These findings are why the DASH diet is recommended by medical organizations such as the American Medical Association, the American Heart Association, and many others.

    How the Dash diet works

    As the DASH diet grows in popularity, experts are studying its effectiveness. New research has shown that the DASH diet lowers blood pressure in just two weeks. In several studies, the people who had the best results with the diet (meaning a significant drop in blood pressure after just 14 days) were those who, before starting the diet, had moderate, high, or prehypertension blood pressure. For people with severe hypertension who were unable to eliminate blood pressure medications during the studies, DASH helped improve their response to the medications. Of

    DASH has been carefully formulated by doctors and nutritionists to provide generous amounts of essential nutrients for the body to function optimally. Better function means better internal communication within the body, so that each body system is functioning properly and is well connected to other body systems. This improved functioning and communication promotes the health of the cardiovascular (heart) and gastrointestinal (digestion) systems and leads to weight management.

    These essential nutrients are found in real foods, which sounds simple enough. However, many diets encourage the use of processed foods, which not only lack essential nutrients but contain many artificial ingredients that the body cannot break down and process easily. At the heart of the DASH diet is a very different but simple approach: a meal plan rich in fresh fruits and vegetables, 100% whole grains, beans, lean meats, and low-fat or non-fat dairy products. These real foods were designed by nature to nourish and nourish the body appropriately and optimally.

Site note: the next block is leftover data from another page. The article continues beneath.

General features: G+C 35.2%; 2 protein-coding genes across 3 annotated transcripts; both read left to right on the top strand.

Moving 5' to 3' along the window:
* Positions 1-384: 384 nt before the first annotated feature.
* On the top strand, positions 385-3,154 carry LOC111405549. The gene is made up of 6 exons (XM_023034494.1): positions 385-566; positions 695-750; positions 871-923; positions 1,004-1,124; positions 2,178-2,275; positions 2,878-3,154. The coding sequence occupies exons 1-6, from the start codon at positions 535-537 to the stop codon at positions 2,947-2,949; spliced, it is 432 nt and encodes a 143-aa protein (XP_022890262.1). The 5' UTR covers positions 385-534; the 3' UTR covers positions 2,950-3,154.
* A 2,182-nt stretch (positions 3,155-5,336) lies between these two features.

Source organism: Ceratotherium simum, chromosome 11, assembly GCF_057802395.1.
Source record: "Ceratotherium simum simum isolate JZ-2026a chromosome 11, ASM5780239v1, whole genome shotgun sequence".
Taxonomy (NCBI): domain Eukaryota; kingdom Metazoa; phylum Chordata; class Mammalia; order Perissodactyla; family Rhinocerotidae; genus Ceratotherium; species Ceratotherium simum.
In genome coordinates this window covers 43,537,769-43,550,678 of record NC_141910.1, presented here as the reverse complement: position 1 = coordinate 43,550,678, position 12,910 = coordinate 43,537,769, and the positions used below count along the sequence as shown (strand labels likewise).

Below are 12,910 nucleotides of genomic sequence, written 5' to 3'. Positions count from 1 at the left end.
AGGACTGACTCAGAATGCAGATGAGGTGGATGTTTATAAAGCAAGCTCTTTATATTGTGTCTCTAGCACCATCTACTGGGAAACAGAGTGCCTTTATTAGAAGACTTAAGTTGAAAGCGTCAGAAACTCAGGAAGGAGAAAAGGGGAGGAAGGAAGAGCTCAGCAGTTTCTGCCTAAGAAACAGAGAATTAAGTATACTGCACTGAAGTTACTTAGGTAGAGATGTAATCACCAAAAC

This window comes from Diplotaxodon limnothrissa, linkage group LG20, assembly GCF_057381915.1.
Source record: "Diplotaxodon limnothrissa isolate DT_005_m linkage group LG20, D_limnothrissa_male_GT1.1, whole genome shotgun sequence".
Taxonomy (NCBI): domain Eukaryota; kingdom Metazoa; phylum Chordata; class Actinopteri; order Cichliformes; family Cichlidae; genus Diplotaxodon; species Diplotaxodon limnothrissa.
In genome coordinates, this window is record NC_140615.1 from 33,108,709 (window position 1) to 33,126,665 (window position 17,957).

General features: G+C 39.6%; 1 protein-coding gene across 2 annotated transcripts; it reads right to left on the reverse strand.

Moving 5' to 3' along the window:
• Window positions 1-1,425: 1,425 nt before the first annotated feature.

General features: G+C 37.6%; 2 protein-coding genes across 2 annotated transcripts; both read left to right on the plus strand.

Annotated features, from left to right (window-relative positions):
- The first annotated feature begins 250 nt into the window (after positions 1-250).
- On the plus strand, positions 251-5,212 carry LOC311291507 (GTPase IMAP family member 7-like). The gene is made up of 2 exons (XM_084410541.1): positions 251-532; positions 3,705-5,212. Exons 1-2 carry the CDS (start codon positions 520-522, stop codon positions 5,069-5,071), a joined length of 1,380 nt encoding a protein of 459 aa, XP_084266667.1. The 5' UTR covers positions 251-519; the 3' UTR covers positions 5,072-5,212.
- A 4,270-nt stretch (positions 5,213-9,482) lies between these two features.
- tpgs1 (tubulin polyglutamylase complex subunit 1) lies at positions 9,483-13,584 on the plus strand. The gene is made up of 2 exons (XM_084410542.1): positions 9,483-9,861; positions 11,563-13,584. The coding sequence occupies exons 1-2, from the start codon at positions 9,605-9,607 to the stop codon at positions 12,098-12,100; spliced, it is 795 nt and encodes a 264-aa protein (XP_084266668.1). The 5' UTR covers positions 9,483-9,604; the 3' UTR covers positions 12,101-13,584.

The conclusion: eat real food!

    It sounds so simple: eat real food. However, our society makes it much more difficult than it should be. Real foods, or whole foods, i.e. foods found in nature, are at the heart of the DASH program.

    The emphasis on consuming unprocessed foods is one of the reasons the DASH diet is so effective in maintaining weight loss, reducing high blood pressure, and preventing diabetes. The DASH diet is rich in vegetables, fruits, whole grains, lean meats, and dairy, all of which are whole foods. The DASH diet also emphasizes eliminating all processed foods, especially those that contain added sugar, fat and salt or ingredients that the body cannot handle easily. Processed foods are a major cause of an unhealthy diet, leading to unwanted weight gain and other chronic health problems.

    Processed foods have become predominant in the typical American diet and have contributed to the rise in chronic health conditions and obesity. As these types of foods are very common in supermarkets, it is important to know how to spot and avoid them. A food is considered processed when it has been chemically modified with additives such as flavor enhancers, dyes, binders, fillers, preservatives and artificial sweeteners. A processed food often contains many ingredients, many of which are not easy to pronounce or even identify as food. Foods sold in fast food restaurants, gas stations and convenience stores, as well as those presented in cans, boxes, bottles, and packaging, are often highly processed. Too many prepared foods,